November 18, 2016
If there can be such a thing as a workhorse with a pedigree, Mercedes’ revitalised mid-sized Vito van is surely it.
The revitalised Mercedes Vito offers a more efficient range of more powerful frugal diesel engines, a fresh face, a smarter cabin and extra equipment. Buyers get a choice of 1.6 or 2.1-litre diesel power and, for the first time in this segment, there’s the option of either front or rear-wheel drive. As a result, Stuttgart’s medium-sized panel van contender looks better equipped than ever to take the fight to an increasingly impressive array of Volkswagen Transporter and Vauxhall Vivaro-sized rivals.
One of the things you learn early on in business is that the cheapest options aren’t always the best ones. And that the way you deliver your goods says plenty about them. Both things explain the appeal of the Mercedes-Benz of medium range vans, this model, the Vito, which slots in just below the larger Sprinter model in the German brand’s LCV range. Well over a million examples have been sold since its original launch in 1996 but in a tougher, more eco-conscious commercial market, this design now needs more than just badge and build quality to stave off competition from less prestigiously badged but arguably more complete rivals. Hence the improved Vito model we’re looking at here, smarter, more practical, better to drive and crucially, less costly to run. All of which it will need to deliver if it is to be a credible alternative to tough rivals as diverse as the Vauxhall Vivaro / Renault Trafic design, the Peugeot Expert / Fiat Scudo / Citroen Dispatch collaboration, the Volkswagen Transporter and of course the ubiquitous Ford Transit, primarily in ‘Transit Custom’ form. All these alternatives claim to match this Vito’s all-round excellence for less money but Mercedes reckons that it won’t take operators very long behind the wheel to appreciate the difference that the Three-Pointed Star can make.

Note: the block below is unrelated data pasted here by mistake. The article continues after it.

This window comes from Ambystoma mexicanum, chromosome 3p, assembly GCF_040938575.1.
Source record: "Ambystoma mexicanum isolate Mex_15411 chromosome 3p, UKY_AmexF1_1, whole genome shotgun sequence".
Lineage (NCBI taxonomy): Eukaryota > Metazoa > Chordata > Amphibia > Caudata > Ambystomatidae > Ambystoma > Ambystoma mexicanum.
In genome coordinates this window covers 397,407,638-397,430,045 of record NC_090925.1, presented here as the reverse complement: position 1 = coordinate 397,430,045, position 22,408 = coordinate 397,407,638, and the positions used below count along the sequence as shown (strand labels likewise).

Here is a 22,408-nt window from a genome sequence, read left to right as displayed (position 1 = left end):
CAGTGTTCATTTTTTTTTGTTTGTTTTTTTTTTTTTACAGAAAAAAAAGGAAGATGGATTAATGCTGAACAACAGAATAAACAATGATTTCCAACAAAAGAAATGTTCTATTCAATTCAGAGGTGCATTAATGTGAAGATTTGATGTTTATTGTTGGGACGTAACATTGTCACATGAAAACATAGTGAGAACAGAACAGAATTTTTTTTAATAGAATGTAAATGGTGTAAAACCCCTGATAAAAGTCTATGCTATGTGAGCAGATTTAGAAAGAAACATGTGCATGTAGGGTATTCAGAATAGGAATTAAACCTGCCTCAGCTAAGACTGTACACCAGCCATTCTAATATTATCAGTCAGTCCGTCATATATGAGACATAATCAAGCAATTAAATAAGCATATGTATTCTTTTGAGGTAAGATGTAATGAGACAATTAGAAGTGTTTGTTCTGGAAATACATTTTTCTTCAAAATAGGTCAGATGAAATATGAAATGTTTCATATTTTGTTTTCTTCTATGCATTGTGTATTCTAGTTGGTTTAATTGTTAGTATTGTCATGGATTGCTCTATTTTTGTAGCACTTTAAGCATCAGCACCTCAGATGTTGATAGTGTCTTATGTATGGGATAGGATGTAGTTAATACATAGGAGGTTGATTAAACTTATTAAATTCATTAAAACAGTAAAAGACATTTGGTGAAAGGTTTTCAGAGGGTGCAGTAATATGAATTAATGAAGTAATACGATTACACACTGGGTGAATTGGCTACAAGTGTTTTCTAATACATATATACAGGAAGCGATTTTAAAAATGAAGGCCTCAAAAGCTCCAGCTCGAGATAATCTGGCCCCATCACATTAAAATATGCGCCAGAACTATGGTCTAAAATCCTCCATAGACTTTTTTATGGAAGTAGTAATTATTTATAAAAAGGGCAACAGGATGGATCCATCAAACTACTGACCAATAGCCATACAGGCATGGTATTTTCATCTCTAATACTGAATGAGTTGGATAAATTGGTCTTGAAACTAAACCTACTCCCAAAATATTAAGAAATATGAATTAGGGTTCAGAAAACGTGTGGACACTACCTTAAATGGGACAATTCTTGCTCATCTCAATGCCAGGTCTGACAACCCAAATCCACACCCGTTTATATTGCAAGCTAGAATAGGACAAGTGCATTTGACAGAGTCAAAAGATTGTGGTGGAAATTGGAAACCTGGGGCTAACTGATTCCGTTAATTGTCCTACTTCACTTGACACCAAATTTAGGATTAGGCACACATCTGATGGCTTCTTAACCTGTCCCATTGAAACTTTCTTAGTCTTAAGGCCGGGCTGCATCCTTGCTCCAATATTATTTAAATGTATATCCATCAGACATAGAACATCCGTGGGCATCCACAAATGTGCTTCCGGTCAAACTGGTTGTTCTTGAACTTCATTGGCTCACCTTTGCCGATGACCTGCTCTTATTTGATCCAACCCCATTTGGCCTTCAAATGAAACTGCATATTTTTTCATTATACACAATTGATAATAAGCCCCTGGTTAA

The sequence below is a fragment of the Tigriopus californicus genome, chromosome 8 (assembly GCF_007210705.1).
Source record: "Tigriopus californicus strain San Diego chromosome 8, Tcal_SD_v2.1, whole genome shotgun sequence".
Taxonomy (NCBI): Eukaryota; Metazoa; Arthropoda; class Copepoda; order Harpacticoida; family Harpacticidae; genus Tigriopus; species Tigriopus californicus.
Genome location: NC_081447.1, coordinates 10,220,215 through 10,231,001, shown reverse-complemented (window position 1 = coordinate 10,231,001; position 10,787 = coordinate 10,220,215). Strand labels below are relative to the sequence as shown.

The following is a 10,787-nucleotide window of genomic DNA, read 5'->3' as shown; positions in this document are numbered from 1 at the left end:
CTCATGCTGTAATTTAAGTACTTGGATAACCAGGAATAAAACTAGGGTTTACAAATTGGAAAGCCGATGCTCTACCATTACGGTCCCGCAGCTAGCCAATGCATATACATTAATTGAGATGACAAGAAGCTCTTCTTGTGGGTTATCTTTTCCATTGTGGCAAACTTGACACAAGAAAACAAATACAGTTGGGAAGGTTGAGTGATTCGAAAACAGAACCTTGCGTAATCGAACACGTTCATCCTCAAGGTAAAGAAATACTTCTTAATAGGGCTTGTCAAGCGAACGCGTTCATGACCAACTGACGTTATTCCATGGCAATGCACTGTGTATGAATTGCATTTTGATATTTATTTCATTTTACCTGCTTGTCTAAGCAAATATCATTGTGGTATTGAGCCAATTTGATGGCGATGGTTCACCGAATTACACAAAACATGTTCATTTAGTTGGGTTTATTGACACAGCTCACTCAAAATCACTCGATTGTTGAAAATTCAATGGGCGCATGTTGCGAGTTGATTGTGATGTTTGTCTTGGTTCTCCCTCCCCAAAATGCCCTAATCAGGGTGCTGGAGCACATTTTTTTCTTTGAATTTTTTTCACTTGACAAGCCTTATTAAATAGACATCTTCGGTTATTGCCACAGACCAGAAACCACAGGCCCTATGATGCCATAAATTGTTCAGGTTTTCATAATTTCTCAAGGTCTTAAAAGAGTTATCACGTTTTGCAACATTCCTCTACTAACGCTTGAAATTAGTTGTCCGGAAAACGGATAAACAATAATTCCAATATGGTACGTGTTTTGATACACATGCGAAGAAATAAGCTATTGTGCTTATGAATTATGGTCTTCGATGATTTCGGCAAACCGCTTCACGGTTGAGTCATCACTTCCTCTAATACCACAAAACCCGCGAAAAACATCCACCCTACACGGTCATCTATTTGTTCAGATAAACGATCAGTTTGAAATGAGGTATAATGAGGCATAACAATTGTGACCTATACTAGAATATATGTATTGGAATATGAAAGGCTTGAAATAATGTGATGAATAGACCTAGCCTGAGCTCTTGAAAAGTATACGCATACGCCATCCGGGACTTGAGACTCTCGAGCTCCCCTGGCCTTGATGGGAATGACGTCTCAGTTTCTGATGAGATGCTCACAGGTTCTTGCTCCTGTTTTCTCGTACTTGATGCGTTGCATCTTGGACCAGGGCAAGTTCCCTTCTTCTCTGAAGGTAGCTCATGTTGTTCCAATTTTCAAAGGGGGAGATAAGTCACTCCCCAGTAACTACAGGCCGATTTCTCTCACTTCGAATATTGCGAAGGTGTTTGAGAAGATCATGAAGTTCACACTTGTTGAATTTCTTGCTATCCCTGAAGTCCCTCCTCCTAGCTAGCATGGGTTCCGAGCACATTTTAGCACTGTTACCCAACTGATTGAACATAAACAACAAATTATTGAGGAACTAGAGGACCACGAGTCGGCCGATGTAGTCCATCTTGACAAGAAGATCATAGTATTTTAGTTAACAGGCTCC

The big news with this modernday Vito range is the option it offers of front-wheel drive, a format that comes mated to a 1.6-litre diesel engined borrowed from Renault’s Trafic. There’s the choice of it in either 88bhp ‘109 CDI’ form or in 114bhp ‘111 CDI’ guise. Beyond that, as before, the powerplant that forms the backbone of the range is a redesigned version of Mercedes’ stalwart 2.1-litre four-cylinder common rail diesel borrowed from the larger Sprinter model, an engine which has already gained a good reputation for its combination of performance, economy and refinement and, almost uniquely for a four cylinder LCV diesel, is fitted with balancer shafts to eliminate vibration and improve what were already class-leading levels of refinement. As with previous Vito models, this 2.1-litre unit comes in three states of tune, the options beginning with the 136bhp ‘114 BlueTEC’ entry level version. Beyond that, there’s a 163bhp ‘116 BlueTEC’ model and a 190bhp ‘119 BlueTEC’ flagship diesel variant. The latter model comes only with 7-speed ‘7G-TRONIC PLUS’ automatic transmission, the most sophisticated auto gearbox in the segment. It’s an option for ‘116 BlueTEC’ customers. And over bumps and around corners? The ride might be a slightly firmer than you’re used to but it’s an undeniably supple and well-controlled one you’ll quickly adapt to and appreciate. There’s also the fact that, a little unusually in this class, this van is rear rather than front driven, meaning more rewarding handling than you might be expecting and a tighter turning circle.
The face of this improved Vito has a chunkier, more robust look that takes its cues from the current Mercedes passenger car line up. Rear twin doors are standard for the van models, which can be opened back to the 180?? position or locked in place at an angle of 90??. A tailgate is standard on the crew van and Tourer models, as well as being a no-cost option for panel van models. Easy access is also achieved to the loadspace via side sliding doors, fitted to both sides of the vehicle as standard, with a wide entry. In addition, a full-height bulkhead is fitted to panel vans as standard. The Vito’s wide door opening and well placed step mean that getting in to the cabin is a simple enough manoeuvre and once seated aloft, you’ll find a cab with three-abreast seating that’s closer than ever to Mercedes-Benz passenger car standards thanks to the introduction of higher quality fabrics. It helps that the smart steering wheel isn’t set at such a bus-like angle as you’ll find in some competitors, with further car-like cues found in the way that most of the controls are located on a neatly presented centre console with the re-shaped gearstick protruding from the dash below.